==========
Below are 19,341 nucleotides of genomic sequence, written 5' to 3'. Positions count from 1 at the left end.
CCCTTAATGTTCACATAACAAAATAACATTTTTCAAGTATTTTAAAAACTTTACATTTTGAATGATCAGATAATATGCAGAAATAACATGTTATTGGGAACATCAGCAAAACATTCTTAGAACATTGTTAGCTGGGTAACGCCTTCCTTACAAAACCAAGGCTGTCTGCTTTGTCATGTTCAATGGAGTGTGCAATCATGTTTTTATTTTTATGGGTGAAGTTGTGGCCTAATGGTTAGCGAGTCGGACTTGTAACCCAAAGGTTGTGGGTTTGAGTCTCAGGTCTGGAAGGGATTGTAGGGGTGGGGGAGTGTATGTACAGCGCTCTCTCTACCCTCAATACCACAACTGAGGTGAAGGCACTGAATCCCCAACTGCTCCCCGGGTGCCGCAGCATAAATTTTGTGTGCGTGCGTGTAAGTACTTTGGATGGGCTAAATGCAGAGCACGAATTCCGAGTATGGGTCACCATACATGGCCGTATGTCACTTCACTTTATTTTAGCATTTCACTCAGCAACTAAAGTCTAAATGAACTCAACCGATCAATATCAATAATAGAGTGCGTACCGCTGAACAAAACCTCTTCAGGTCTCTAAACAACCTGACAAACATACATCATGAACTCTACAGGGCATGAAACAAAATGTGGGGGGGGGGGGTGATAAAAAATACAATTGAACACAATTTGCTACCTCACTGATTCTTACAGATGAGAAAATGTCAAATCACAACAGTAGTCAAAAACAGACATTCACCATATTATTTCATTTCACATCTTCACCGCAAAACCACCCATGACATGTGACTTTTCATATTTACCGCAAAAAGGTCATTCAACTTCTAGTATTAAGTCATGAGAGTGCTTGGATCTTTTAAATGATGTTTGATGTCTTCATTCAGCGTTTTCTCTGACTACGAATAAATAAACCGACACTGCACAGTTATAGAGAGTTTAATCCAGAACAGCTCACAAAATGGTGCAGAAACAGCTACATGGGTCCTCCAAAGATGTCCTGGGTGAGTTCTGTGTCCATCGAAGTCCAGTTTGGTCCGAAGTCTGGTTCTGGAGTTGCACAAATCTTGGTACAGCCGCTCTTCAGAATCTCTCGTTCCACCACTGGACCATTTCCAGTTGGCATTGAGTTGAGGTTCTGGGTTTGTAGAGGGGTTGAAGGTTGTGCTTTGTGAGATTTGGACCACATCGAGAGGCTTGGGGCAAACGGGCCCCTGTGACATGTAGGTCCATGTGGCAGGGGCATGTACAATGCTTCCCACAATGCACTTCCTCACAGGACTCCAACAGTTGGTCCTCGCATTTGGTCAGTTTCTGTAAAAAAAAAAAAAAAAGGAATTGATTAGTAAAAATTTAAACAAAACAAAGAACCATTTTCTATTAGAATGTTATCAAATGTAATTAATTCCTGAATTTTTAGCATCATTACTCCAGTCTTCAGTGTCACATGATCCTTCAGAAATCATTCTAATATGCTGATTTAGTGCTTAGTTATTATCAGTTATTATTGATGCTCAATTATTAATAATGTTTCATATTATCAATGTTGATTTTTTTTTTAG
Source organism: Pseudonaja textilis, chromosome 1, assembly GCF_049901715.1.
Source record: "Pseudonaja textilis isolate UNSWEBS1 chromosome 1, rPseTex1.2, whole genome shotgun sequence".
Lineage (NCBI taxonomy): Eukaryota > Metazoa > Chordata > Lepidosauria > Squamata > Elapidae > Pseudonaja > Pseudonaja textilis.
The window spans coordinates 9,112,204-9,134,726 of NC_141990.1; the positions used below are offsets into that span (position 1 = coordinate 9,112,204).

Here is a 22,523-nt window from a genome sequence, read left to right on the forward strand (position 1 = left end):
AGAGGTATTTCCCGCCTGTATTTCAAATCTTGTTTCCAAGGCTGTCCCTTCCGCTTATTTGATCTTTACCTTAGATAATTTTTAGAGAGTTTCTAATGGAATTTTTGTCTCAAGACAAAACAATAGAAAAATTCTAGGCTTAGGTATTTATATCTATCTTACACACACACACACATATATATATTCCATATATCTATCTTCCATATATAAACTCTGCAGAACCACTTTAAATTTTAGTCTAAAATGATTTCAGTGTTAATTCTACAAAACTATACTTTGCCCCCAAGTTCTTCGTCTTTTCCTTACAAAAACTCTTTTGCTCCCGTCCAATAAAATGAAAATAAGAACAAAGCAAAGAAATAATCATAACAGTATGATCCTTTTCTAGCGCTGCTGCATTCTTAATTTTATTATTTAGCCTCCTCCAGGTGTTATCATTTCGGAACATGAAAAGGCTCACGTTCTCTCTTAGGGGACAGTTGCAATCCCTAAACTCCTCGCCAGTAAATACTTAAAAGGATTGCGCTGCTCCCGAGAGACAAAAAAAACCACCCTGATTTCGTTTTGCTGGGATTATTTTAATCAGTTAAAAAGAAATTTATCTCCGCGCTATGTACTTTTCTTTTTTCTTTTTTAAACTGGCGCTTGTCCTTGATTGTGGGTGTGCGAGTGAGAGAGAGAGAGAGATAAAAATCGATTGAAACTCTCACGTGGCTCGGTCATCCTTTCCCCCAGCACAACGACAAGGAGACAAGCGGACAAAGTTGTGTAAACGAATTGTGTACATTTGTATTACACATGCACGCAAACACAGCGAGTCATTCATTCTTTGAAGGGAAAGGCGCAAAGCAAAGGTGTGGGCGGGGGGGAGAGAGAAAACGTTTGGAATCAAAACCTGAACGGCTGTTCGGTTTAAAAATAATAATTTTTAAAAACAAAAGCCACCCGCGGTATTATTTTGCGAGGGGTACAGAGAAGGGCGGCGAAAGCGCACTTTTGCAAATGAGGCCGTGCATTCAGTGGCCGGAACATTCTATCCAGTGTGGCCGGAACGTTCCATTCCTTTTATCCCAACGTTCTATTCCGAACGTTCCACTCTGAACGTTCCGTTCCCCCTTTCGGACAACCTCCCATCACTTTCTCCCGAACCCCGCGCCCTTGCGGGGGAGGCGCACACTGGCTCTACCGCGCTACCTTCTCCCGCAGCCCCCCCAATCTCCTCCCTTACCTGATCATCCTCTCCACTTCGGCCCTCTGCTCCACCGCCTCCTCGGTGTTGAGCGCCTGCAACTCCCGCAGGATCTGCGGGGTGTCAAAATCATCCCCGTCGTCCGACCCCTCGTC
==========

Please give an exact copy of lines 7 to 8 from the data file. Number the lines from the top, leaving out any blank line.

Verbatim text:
Here is a 22,523-nt window from a genome sequence, read left to right on the forward strand (position 1 = left end):
AGAGGTATTTCCCGCCTGTATTTCAAATCTTGTTTCCAAGGCTGTCCCTTCCGCTTATTTGATCTTTACCTTAGATAATTTTTAGAGAGTTTCTAATGGAATTTTTGTCTCAAGACAAAACAATAGAAAAATTCTAGGCTTAGGTATTTATATCTATCTTACACACACACACACATATATATATTCCATATATCTATCTTCCATATATAAACTCTGCAGAACCACTTTAAATTTTAGTCTAAAATGATTTCAGTGTTAATTCTACAAAACTATACTTTGCCCCCAAGTTCTTCGTCTTTTCCTTACAAAAACTCTTTTGCTCCCGTCCAATAAAATGAAAATAAGAACAAAGCAAAGAAATAATCATAACAGTATGATCCTTTTCTAGCGCTGCTGCATTCTTAATTTTATTATTTAGCCTCCTCCAGGTGTTATCATTTCGGAACATGAAAAGGCTCACGTTCTCTCTTAGGGGACAGTTGCAATCCCTAAACTCCTCGCCAGTAAATACTTAAAAGGATTGCGCTGCTCCCGAGAGACAAAAAAAACCACCCTGATTTCGTTTTGCTGGGATTATTTTAATCAGTTAAAAAGAAATTTATCTCCGCGCTATGTACTTTTCTTTTTTCTTTTTTAAACTGGCGCTTGTCCTTGATTGTGGGTGTGCGAGTGAGAGAGAGAGAGAGATAAAAATCGATTGAAACTCTCACGTGGCTCGGTCATCCTTTCCCCCAGCACAACGACAAGGAGACAAGCGGACAAAGTTGTGTAAACGAATTGTGTACATTTGTATTACACATGCACGCAAACACAGCGAGTCATTCATTCTTTGAAGGGAAAGGCGCAAAGCAAAGGTGTGGGCGGGGGGGAGAGAGAAAACGTTTGGAATCAAAACCTGAACGGCTGTTCGGTTTAAAAATAATAATTTTTAAAAACAAAAGCCACCCGCGGTATTATTTTGCGAGGGGTACAGAGAAGGGCGGCGAAAGCGCACTTTTGCAAATGAGGCCGTGCATTCAGTGGCCGGAACATTCTATCCAGTGTGGCCGGAACGTTCCATTCCTTTTATCCCAACGTTCTATTCCGAACGTTCCACTCTGAACGTTCCGTTCCCCCTTTCGGACAACCTCCCATCACTTTCTCCCGAACCCCGCGCCCTTGCGGGGGAGGCGCACACTGGCTCTACCGCGCTACCTTCTCCCGCAGCCCCCCCAATCTCCTCCCTTACCTGATCATCCTCTCCACTTCGGCCCTCTGCTCCACCGCCTCCTCGGTGTTGAGCGCCTGCAACTCCCGCAGGATCTGCGGGGTGTCAAAATCATCCCCGTCGTCCGACCCCTCGTC